The Dōbutsuen: KitsunePosted: 13 January 2011
One part of Japanese folklore which fascinates me in particular is the symbolic significance of animals in Japan, which I’ll be exploring in the next few posts. I chose the title Dōbutsuen [動物園], which in Japanese means zoo.
The fox, or kitsune, is a prolific animal in Japanese culture and found in many stories. Kitsune are intelligent beings and become wiser and more powerful with age. They are also said to have magical abilities, and at an advanced age, the ability to appear human at will. You can tell how old and powerful a kitsune is by counting its tails; they can have as many as nine!
Foxes are worshipped in Japan as the sacred messengers of Inari, the Shintō god of rice and business. At Inari shrines you will find statues of kitsune; such as at the main Fushimi Inari shrine in Kyoto which is famous for its long passageways of red torii gates. The statues are often painted white to denote holiness and decorated with a jewel to represent their hoshi no tama [ほしのたま], the ‘star ball’ which is their source of power or soul. Kitsune may be tricked into offering protection or guidance if separated from it.
Kitsune are said to be fond of a certain type of fried and sliced tofu called aburage. Dishes containing this are often given as offerings to curry favour with the influential and powerful messengers of Inari. There is even a particular type of sushi called Inarizushi, which consists of rice stuffed into a pouch made of tofu (and is delicious!).
In some tales the kitsune is a prankster who enjoys fooling humans into believing he or she is one of them; for its own ends, or out of sheer amusement. These pranks are often harmless, but sometimes can be malicious. Male kitsune are particularly renowned for impregnating innocent women then disappearing at dawn. In medieval Japan you would be told to beware the beautiful woman encountered alone at dusk; for she is almost certainly a fox.
Kitsune are even able to change their appearance to look exactly like a specific person; however, in most stories they are spotted by their inability to hide their identity when drunk or otherwise caught off-guard.
One such story tells of a renowned seer and fortune-teller named Koan, who had become rich and powerful due to his uncannily accurate gift of sight. He had a splendid house and many servants. When taking a bath one evening, the water was so hot that it scalded his foot. Jumping out of the bath in shock and pain, Koan’s true identity was revealed; his body was covered in fur and he had a fox’s tail.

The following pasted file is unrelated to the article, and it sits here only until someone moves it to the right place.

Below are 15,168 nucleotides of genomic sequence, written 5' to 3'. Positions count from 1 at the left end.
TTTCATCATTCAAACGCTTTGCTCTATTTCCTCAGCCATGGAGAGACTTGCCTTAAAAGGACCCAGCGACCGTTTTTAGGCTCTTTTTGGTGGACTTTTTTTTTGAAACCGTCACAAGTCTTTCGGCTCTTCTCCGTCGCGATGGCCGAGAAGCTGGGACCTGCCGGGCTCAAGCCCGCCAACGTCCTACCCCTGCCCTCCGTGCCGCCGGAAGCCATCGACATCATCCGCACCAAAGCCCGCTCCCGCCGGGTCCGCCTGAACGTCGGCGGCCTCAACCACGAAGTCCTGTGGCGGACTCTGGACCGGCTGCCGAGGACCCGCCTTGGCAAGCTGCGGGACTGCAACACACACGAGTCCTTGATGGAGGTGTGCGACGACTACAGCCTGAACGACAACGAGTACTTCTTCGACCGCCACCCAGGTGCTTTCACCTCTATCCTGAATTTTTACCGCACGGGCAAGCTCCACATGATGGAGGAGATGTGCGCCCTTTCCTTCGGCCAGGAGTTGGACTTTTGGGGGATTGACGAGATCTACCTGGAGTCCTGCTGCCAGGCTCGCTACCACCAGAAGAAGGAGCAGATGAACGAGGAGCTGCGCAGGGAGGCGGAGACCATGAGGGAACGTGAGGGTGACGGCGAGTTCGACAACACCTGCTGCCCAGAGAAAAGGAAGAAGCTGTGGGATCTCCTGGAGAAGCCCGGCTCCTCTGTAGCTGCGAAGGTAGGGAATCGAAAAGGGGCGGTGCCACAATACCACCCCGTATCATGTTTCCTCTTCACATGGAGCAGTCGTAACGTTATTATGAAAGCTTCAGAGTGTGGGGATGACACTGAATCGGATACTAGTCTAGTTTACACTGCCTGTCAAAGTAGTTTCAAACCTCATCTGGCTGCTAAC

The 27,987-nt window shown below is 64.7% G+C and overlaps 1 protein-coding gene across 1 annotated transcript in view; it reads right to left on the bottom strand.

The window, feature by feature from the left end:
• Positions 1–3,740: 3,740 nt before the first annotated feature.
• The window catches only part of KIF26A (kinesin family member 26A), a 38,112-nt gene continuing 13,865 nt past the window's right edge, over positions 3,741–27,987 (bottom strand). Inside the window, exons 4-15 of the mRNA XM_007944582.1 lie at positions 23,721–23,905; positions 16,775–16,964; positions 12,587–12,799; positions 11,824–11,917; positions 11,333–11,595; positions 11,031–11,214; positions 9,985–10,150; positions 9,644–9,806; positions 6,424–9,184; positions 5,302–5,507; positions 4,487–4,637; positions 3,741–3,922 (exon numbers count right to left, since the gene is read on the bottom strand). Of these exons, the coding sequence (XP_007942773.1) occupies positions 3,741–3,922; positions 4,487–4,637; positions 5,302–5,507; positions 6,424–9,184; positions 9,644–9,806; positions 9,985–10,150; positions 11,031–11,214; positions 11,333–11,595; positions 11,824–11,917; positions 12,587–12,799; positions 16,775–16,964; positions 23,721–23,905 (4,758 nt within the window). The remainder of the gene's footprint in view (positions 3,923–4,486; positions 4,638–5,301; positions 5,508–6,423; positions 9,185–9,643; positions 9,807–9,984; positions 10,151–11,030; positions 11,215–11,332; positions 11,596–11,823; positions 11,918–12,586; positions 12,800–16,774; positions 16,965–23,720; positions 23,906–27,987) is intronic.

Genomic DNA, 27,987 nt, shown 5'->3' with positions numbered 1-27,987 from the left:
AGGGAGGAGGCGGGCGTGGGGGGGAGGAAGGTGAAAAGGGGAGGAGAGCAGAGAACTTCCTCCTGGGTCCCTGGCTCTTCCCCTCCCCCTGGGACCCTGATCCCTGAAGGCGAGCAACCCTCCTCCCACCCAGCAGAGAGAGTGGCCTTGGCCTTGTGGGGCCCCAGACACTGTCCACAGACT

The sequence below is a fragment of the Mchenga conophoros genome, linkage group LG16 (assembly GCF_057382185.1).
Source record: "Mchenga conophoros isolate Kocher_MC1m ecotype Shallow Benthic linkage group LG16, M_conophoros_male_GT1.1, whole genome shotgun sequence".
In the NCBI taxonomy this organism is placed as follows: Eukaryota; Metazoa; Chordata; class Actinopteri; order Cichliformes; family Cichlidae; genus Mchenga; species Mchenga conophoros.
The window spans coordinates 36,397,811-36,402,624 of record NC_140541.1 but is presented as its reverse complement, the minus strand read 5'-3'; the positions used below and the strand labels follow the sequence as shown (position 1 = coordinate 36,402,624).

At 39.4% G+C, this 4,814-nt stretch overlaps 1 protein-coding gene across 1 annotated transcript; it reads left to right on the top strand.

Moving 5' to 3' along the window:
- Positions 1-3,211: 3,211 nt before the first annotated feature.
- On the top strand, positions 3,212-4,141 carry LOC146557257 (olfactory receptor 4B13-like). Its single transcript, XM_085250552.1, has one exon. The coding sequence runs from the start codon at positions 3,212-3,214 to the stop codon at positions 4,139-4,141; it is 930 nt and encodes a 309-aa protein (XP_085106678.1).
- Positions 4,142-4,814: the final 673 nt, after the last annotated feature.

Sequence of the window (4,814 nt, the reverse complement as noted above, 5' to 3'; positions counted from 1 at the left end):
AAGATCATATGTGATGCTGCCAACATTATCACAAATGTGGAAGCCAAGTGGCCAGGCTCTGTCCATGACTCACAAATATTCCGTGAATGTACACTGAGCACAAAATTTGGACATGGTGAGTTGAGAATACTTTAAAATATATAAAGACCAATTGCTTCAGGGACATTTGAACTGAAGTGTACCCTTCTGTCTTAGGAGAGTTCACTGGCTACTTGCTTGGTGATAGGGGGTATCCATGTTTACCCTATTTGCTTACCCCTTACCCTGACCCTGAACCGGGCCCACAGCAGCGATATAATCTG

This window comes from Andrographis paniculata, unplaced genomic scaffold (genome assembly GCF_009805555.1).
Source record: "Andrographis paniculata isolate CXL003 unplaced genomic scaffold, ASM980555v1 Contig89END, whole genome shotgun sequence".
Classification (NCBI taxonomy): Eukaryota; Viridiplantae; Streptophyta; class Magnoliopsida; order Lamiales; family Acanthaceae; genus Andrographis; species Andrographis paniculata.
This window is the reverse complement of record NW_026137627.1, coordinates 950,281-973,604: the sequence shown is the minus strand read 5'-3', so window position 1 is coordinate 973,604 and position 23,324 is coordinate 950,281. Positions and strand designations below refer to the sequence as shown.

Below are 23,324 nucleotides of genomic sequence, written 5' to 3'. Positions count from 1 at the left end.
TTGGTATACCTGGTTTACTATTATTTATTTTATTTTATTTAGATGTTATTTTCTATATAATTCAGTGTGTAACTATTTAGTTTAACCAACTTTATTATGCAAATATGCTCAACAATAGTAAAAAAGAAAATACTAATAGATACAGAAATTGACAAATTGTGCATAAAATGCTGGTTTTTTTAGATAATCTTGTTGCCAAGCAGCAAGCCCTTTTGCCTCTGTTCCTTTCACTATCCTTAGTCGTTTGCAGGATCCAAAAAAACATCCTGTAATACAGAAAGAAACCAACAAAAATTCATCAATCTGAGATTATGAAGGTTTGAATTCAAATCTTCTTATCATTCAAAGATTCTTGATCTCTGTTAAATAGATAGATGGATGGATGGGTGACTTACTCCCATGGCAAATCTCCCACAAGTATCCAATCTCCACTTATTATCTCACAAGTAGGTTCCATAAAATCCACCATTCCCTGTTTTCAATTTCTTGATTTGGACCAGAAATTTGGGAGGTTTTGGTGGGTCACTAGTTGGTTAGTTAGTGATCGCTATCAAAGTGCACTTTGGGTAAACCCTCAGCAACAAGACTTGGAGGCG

Another tale is one of the oldest kitsune stories still remembered in Japan. A man longed for a beautiful wife with all of his being, but to his despair he remained alone. One evening just before nightfall he was making a journey across the moor, when he met the most beautiful woman he had ever laid eyes on. He fell deeply in love with her and she with him, so he took the lady back to his home town. They were married and she became pregnant with his first child.
It was not long before she gave birth to his firstborn son, who was just as beautiful as his mother. However, trouble soon came to the happy family. The man’s dog had also given birth at the same time; to a single pup, who at once took exception to the lady and attacked her whenever it could. As the dog grew it became more vicious. The lady begged her husband to kill the dog as she feared it would kill her. The man refused however, as he also loved his dogs.
At last the day came when the dog attacked the lady of the moors so furiously that she lost hope and changed back into her true shape; a fox. Weeping, she jumped over the fence and fled into the wilderness in shame before her husband could catch her.
Distraught, he called after her, “You may be a fox, but you are the mother of my son and I love you.”
Knowing now the reason his dog attacked his wife (for dogs and foxes are mortal enemies), the man tied up his dogs at nightfall. And every evening he did so, his beloved wife returned to him.
Thus she was named ‘kitsu-ne’ which means, ‘to come and sleep’.
Picture credit: From the Hokusai manga and credited to Katsushika Hokusai (1760-1849)